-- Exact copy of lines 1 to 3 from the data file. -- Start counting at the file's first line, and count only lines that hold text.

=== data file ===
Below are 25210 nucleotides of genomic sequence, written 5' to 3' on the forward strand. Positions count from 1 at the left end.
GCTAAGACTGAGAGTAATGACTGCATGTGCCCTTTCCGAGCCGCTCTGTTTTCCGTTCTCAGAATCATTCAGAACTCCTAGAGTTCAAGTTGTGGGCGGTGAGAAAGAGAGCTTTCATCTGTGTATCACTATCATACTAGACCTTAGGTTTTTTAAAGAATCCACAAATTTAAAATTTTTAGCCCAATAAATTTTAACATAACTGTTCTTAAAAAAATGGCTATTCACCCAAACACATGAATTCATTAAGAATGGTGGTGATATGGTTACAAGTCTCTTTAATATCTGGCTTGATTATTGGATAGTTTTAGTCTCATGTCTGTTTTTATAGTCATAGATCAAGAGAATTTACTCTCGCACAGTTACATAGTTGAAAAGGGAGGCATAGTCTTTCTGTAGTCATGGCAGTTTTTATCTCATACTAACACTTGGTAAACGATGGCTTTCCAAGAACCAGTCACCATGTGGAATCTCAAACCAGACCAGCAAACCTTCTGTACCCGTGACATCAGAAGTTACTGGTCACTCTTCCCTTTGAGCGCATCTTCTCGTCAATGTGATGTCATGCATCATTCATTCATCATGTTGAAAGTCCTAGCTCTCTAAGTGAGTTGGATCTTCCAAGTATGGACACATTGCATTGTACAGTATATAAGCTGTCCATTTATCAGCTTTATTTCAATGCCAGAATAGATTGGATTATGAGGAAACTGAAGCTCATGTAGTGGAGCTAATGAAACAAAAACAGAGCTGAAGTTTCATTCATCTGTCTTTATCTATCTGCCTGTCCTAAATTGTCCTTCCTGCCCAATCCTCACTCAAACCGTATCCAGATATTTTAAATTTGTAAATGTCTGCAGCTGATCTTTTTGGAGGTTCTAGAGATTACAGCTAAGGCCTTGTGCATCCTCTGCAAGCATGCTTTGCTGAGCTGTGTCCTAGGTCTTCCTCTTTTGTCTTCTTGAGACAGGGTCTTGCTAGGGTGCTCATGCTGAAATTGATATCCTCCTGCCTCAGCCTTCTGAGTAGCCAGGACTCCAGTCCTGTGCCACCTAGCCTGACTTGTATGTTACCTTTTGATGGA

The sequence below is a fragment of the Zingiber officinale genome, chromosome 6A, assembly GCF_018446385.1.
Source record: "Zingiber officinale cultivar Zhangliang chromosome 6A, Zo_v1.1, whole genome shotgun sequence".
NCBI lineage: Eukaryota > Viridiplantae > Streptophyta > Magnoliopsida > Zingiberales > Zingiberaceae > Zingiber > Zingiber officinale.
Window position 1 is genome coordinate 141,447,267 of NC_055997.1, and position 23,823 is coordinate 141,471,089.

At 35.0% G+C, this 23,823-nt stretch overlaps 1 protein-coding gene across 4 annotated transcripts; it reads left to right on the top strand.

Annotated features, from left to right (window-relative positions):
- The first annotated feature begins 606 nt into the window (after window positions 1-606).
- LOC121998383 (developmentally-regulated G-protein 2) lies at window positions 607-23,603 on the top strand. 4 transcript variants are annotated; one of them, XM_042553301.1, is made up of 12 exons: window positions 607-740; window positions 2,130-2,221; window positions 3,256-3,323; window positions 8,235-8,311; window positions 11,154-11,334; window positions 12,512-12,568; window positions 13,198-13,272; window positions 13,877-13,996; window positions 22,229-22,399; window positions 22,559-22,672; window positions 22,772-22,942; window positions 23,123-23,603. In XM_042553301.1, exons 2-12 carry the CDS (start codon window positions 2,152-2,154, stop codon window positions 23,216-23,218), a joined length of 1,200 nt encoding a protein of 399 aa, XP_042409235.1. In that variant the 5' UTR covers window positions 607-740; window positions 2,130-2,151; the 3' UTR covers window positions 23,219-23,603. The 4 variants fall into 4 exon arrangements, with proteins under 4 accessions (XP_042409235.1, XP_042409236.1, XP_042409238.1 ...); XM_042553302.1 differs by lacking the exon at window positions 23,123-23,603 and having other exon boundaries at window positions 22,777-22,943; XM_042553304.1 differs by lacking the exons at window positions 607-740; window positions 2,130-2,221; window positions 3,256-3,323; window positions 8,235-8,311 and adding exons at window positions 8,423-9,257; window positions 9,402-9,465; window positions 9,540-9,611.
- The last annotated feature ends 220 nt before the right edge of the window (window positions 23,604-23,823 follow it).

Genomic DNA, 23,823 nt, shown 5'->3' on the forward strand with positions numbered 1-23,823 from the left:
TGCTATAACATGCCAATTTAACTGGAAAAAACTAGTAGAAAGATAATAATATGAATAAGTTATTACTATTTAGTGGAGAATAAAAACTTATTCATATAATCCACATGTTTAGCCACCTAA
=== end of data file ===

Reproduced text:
Below are 25210 nucleotides of genomic sequence, written 5' to 3' on the forward strand. Positions count from 1 at the left end.
GCTAAGACTGAGAGTAATGACTGCATGTGCCCTTTCCGAGCCGCTCTGTTTTCCGTTCTCAGAATCATTCAGAACTCCTAGAGTTCAAGTTGTGGGCGGTGAGAAAGAGAGCTTTCATCTGTGTATCACTATCATACTAGACCTTAGGTTTTTTAAAGAATCCACAAATTTAAAATTTTTAGCCCAATAAATTTTAACATAACTGTTCTTAAAAAAATGGCTATTCACCCAAACACATGAATTCATTAAGAATGGTGGTGATATGGTTACAAGTCTCTTTAATATCTGGCTTGATTATTGGATAGTTTTAGTCTCATGTCTGTTTTTATAGTCATAGATCAAGAGAATTTACTCTCGCACAGTTACATAGTTGAAAAGGGAGGCATAGTCTTTCTGTAGTCATGGCAGTTTTTATCTCATACTAACACTTGGTAAACGATGGCTTTCCAAGAACCAGTCACCATGTGGAATCTCAAACCAGACCAGCAAACCTTCTGTACCCGTGACATCAGAAGTTACTGGTCACTCTTCCCTTTGAGCGCATCTTCTCGTCAATGTGATGTCATGCATCATTCATTCATCATGTTGAAAGTCCTAGCTCTCTAAGTGAGTTGGATCTTCCAAGTATGGACACATTGCATTGTACAGTATATAAGCTGTCCATTTATCAGCTTTATTTCAATGCCAGAATAGATTGGATTATGAGGAAACTGAAGCTCATGTAGTGGAGCTAATGAAACAAAAACAGAGCTGAAGTTTCATTCATCTGTCTTTATCTATCTGCCTGTCCTAAATTGTCCTTCCTGCCCAATCCTCACTCAAACCGTATCCAGATATTTTAAATTTGTAAATGTCTGCAGCTGATCTTTTTGGAGGTTCTAGAGATTACAGCTAAGGCCTTGTGCATCCTCTGCAAGCATGCTTTGCTGAGCTGTGTCCTAGGTCTTCCTCTTTTGTCTTCTTGAGACAGGGTCTTGCTAGGGTGCTCATGCTGAAATTGATATCCTCCTGCCTCAGCCTTCTGAGTAGCCAGGACTCCAGTCCTGTGCCACCTAGCCTGACTTGTATGTTACCTTTTGATGGA

The sequence below is a fragment of the Zingiber officinale genome, chromosome 6A, assembly GCF_018446385.1.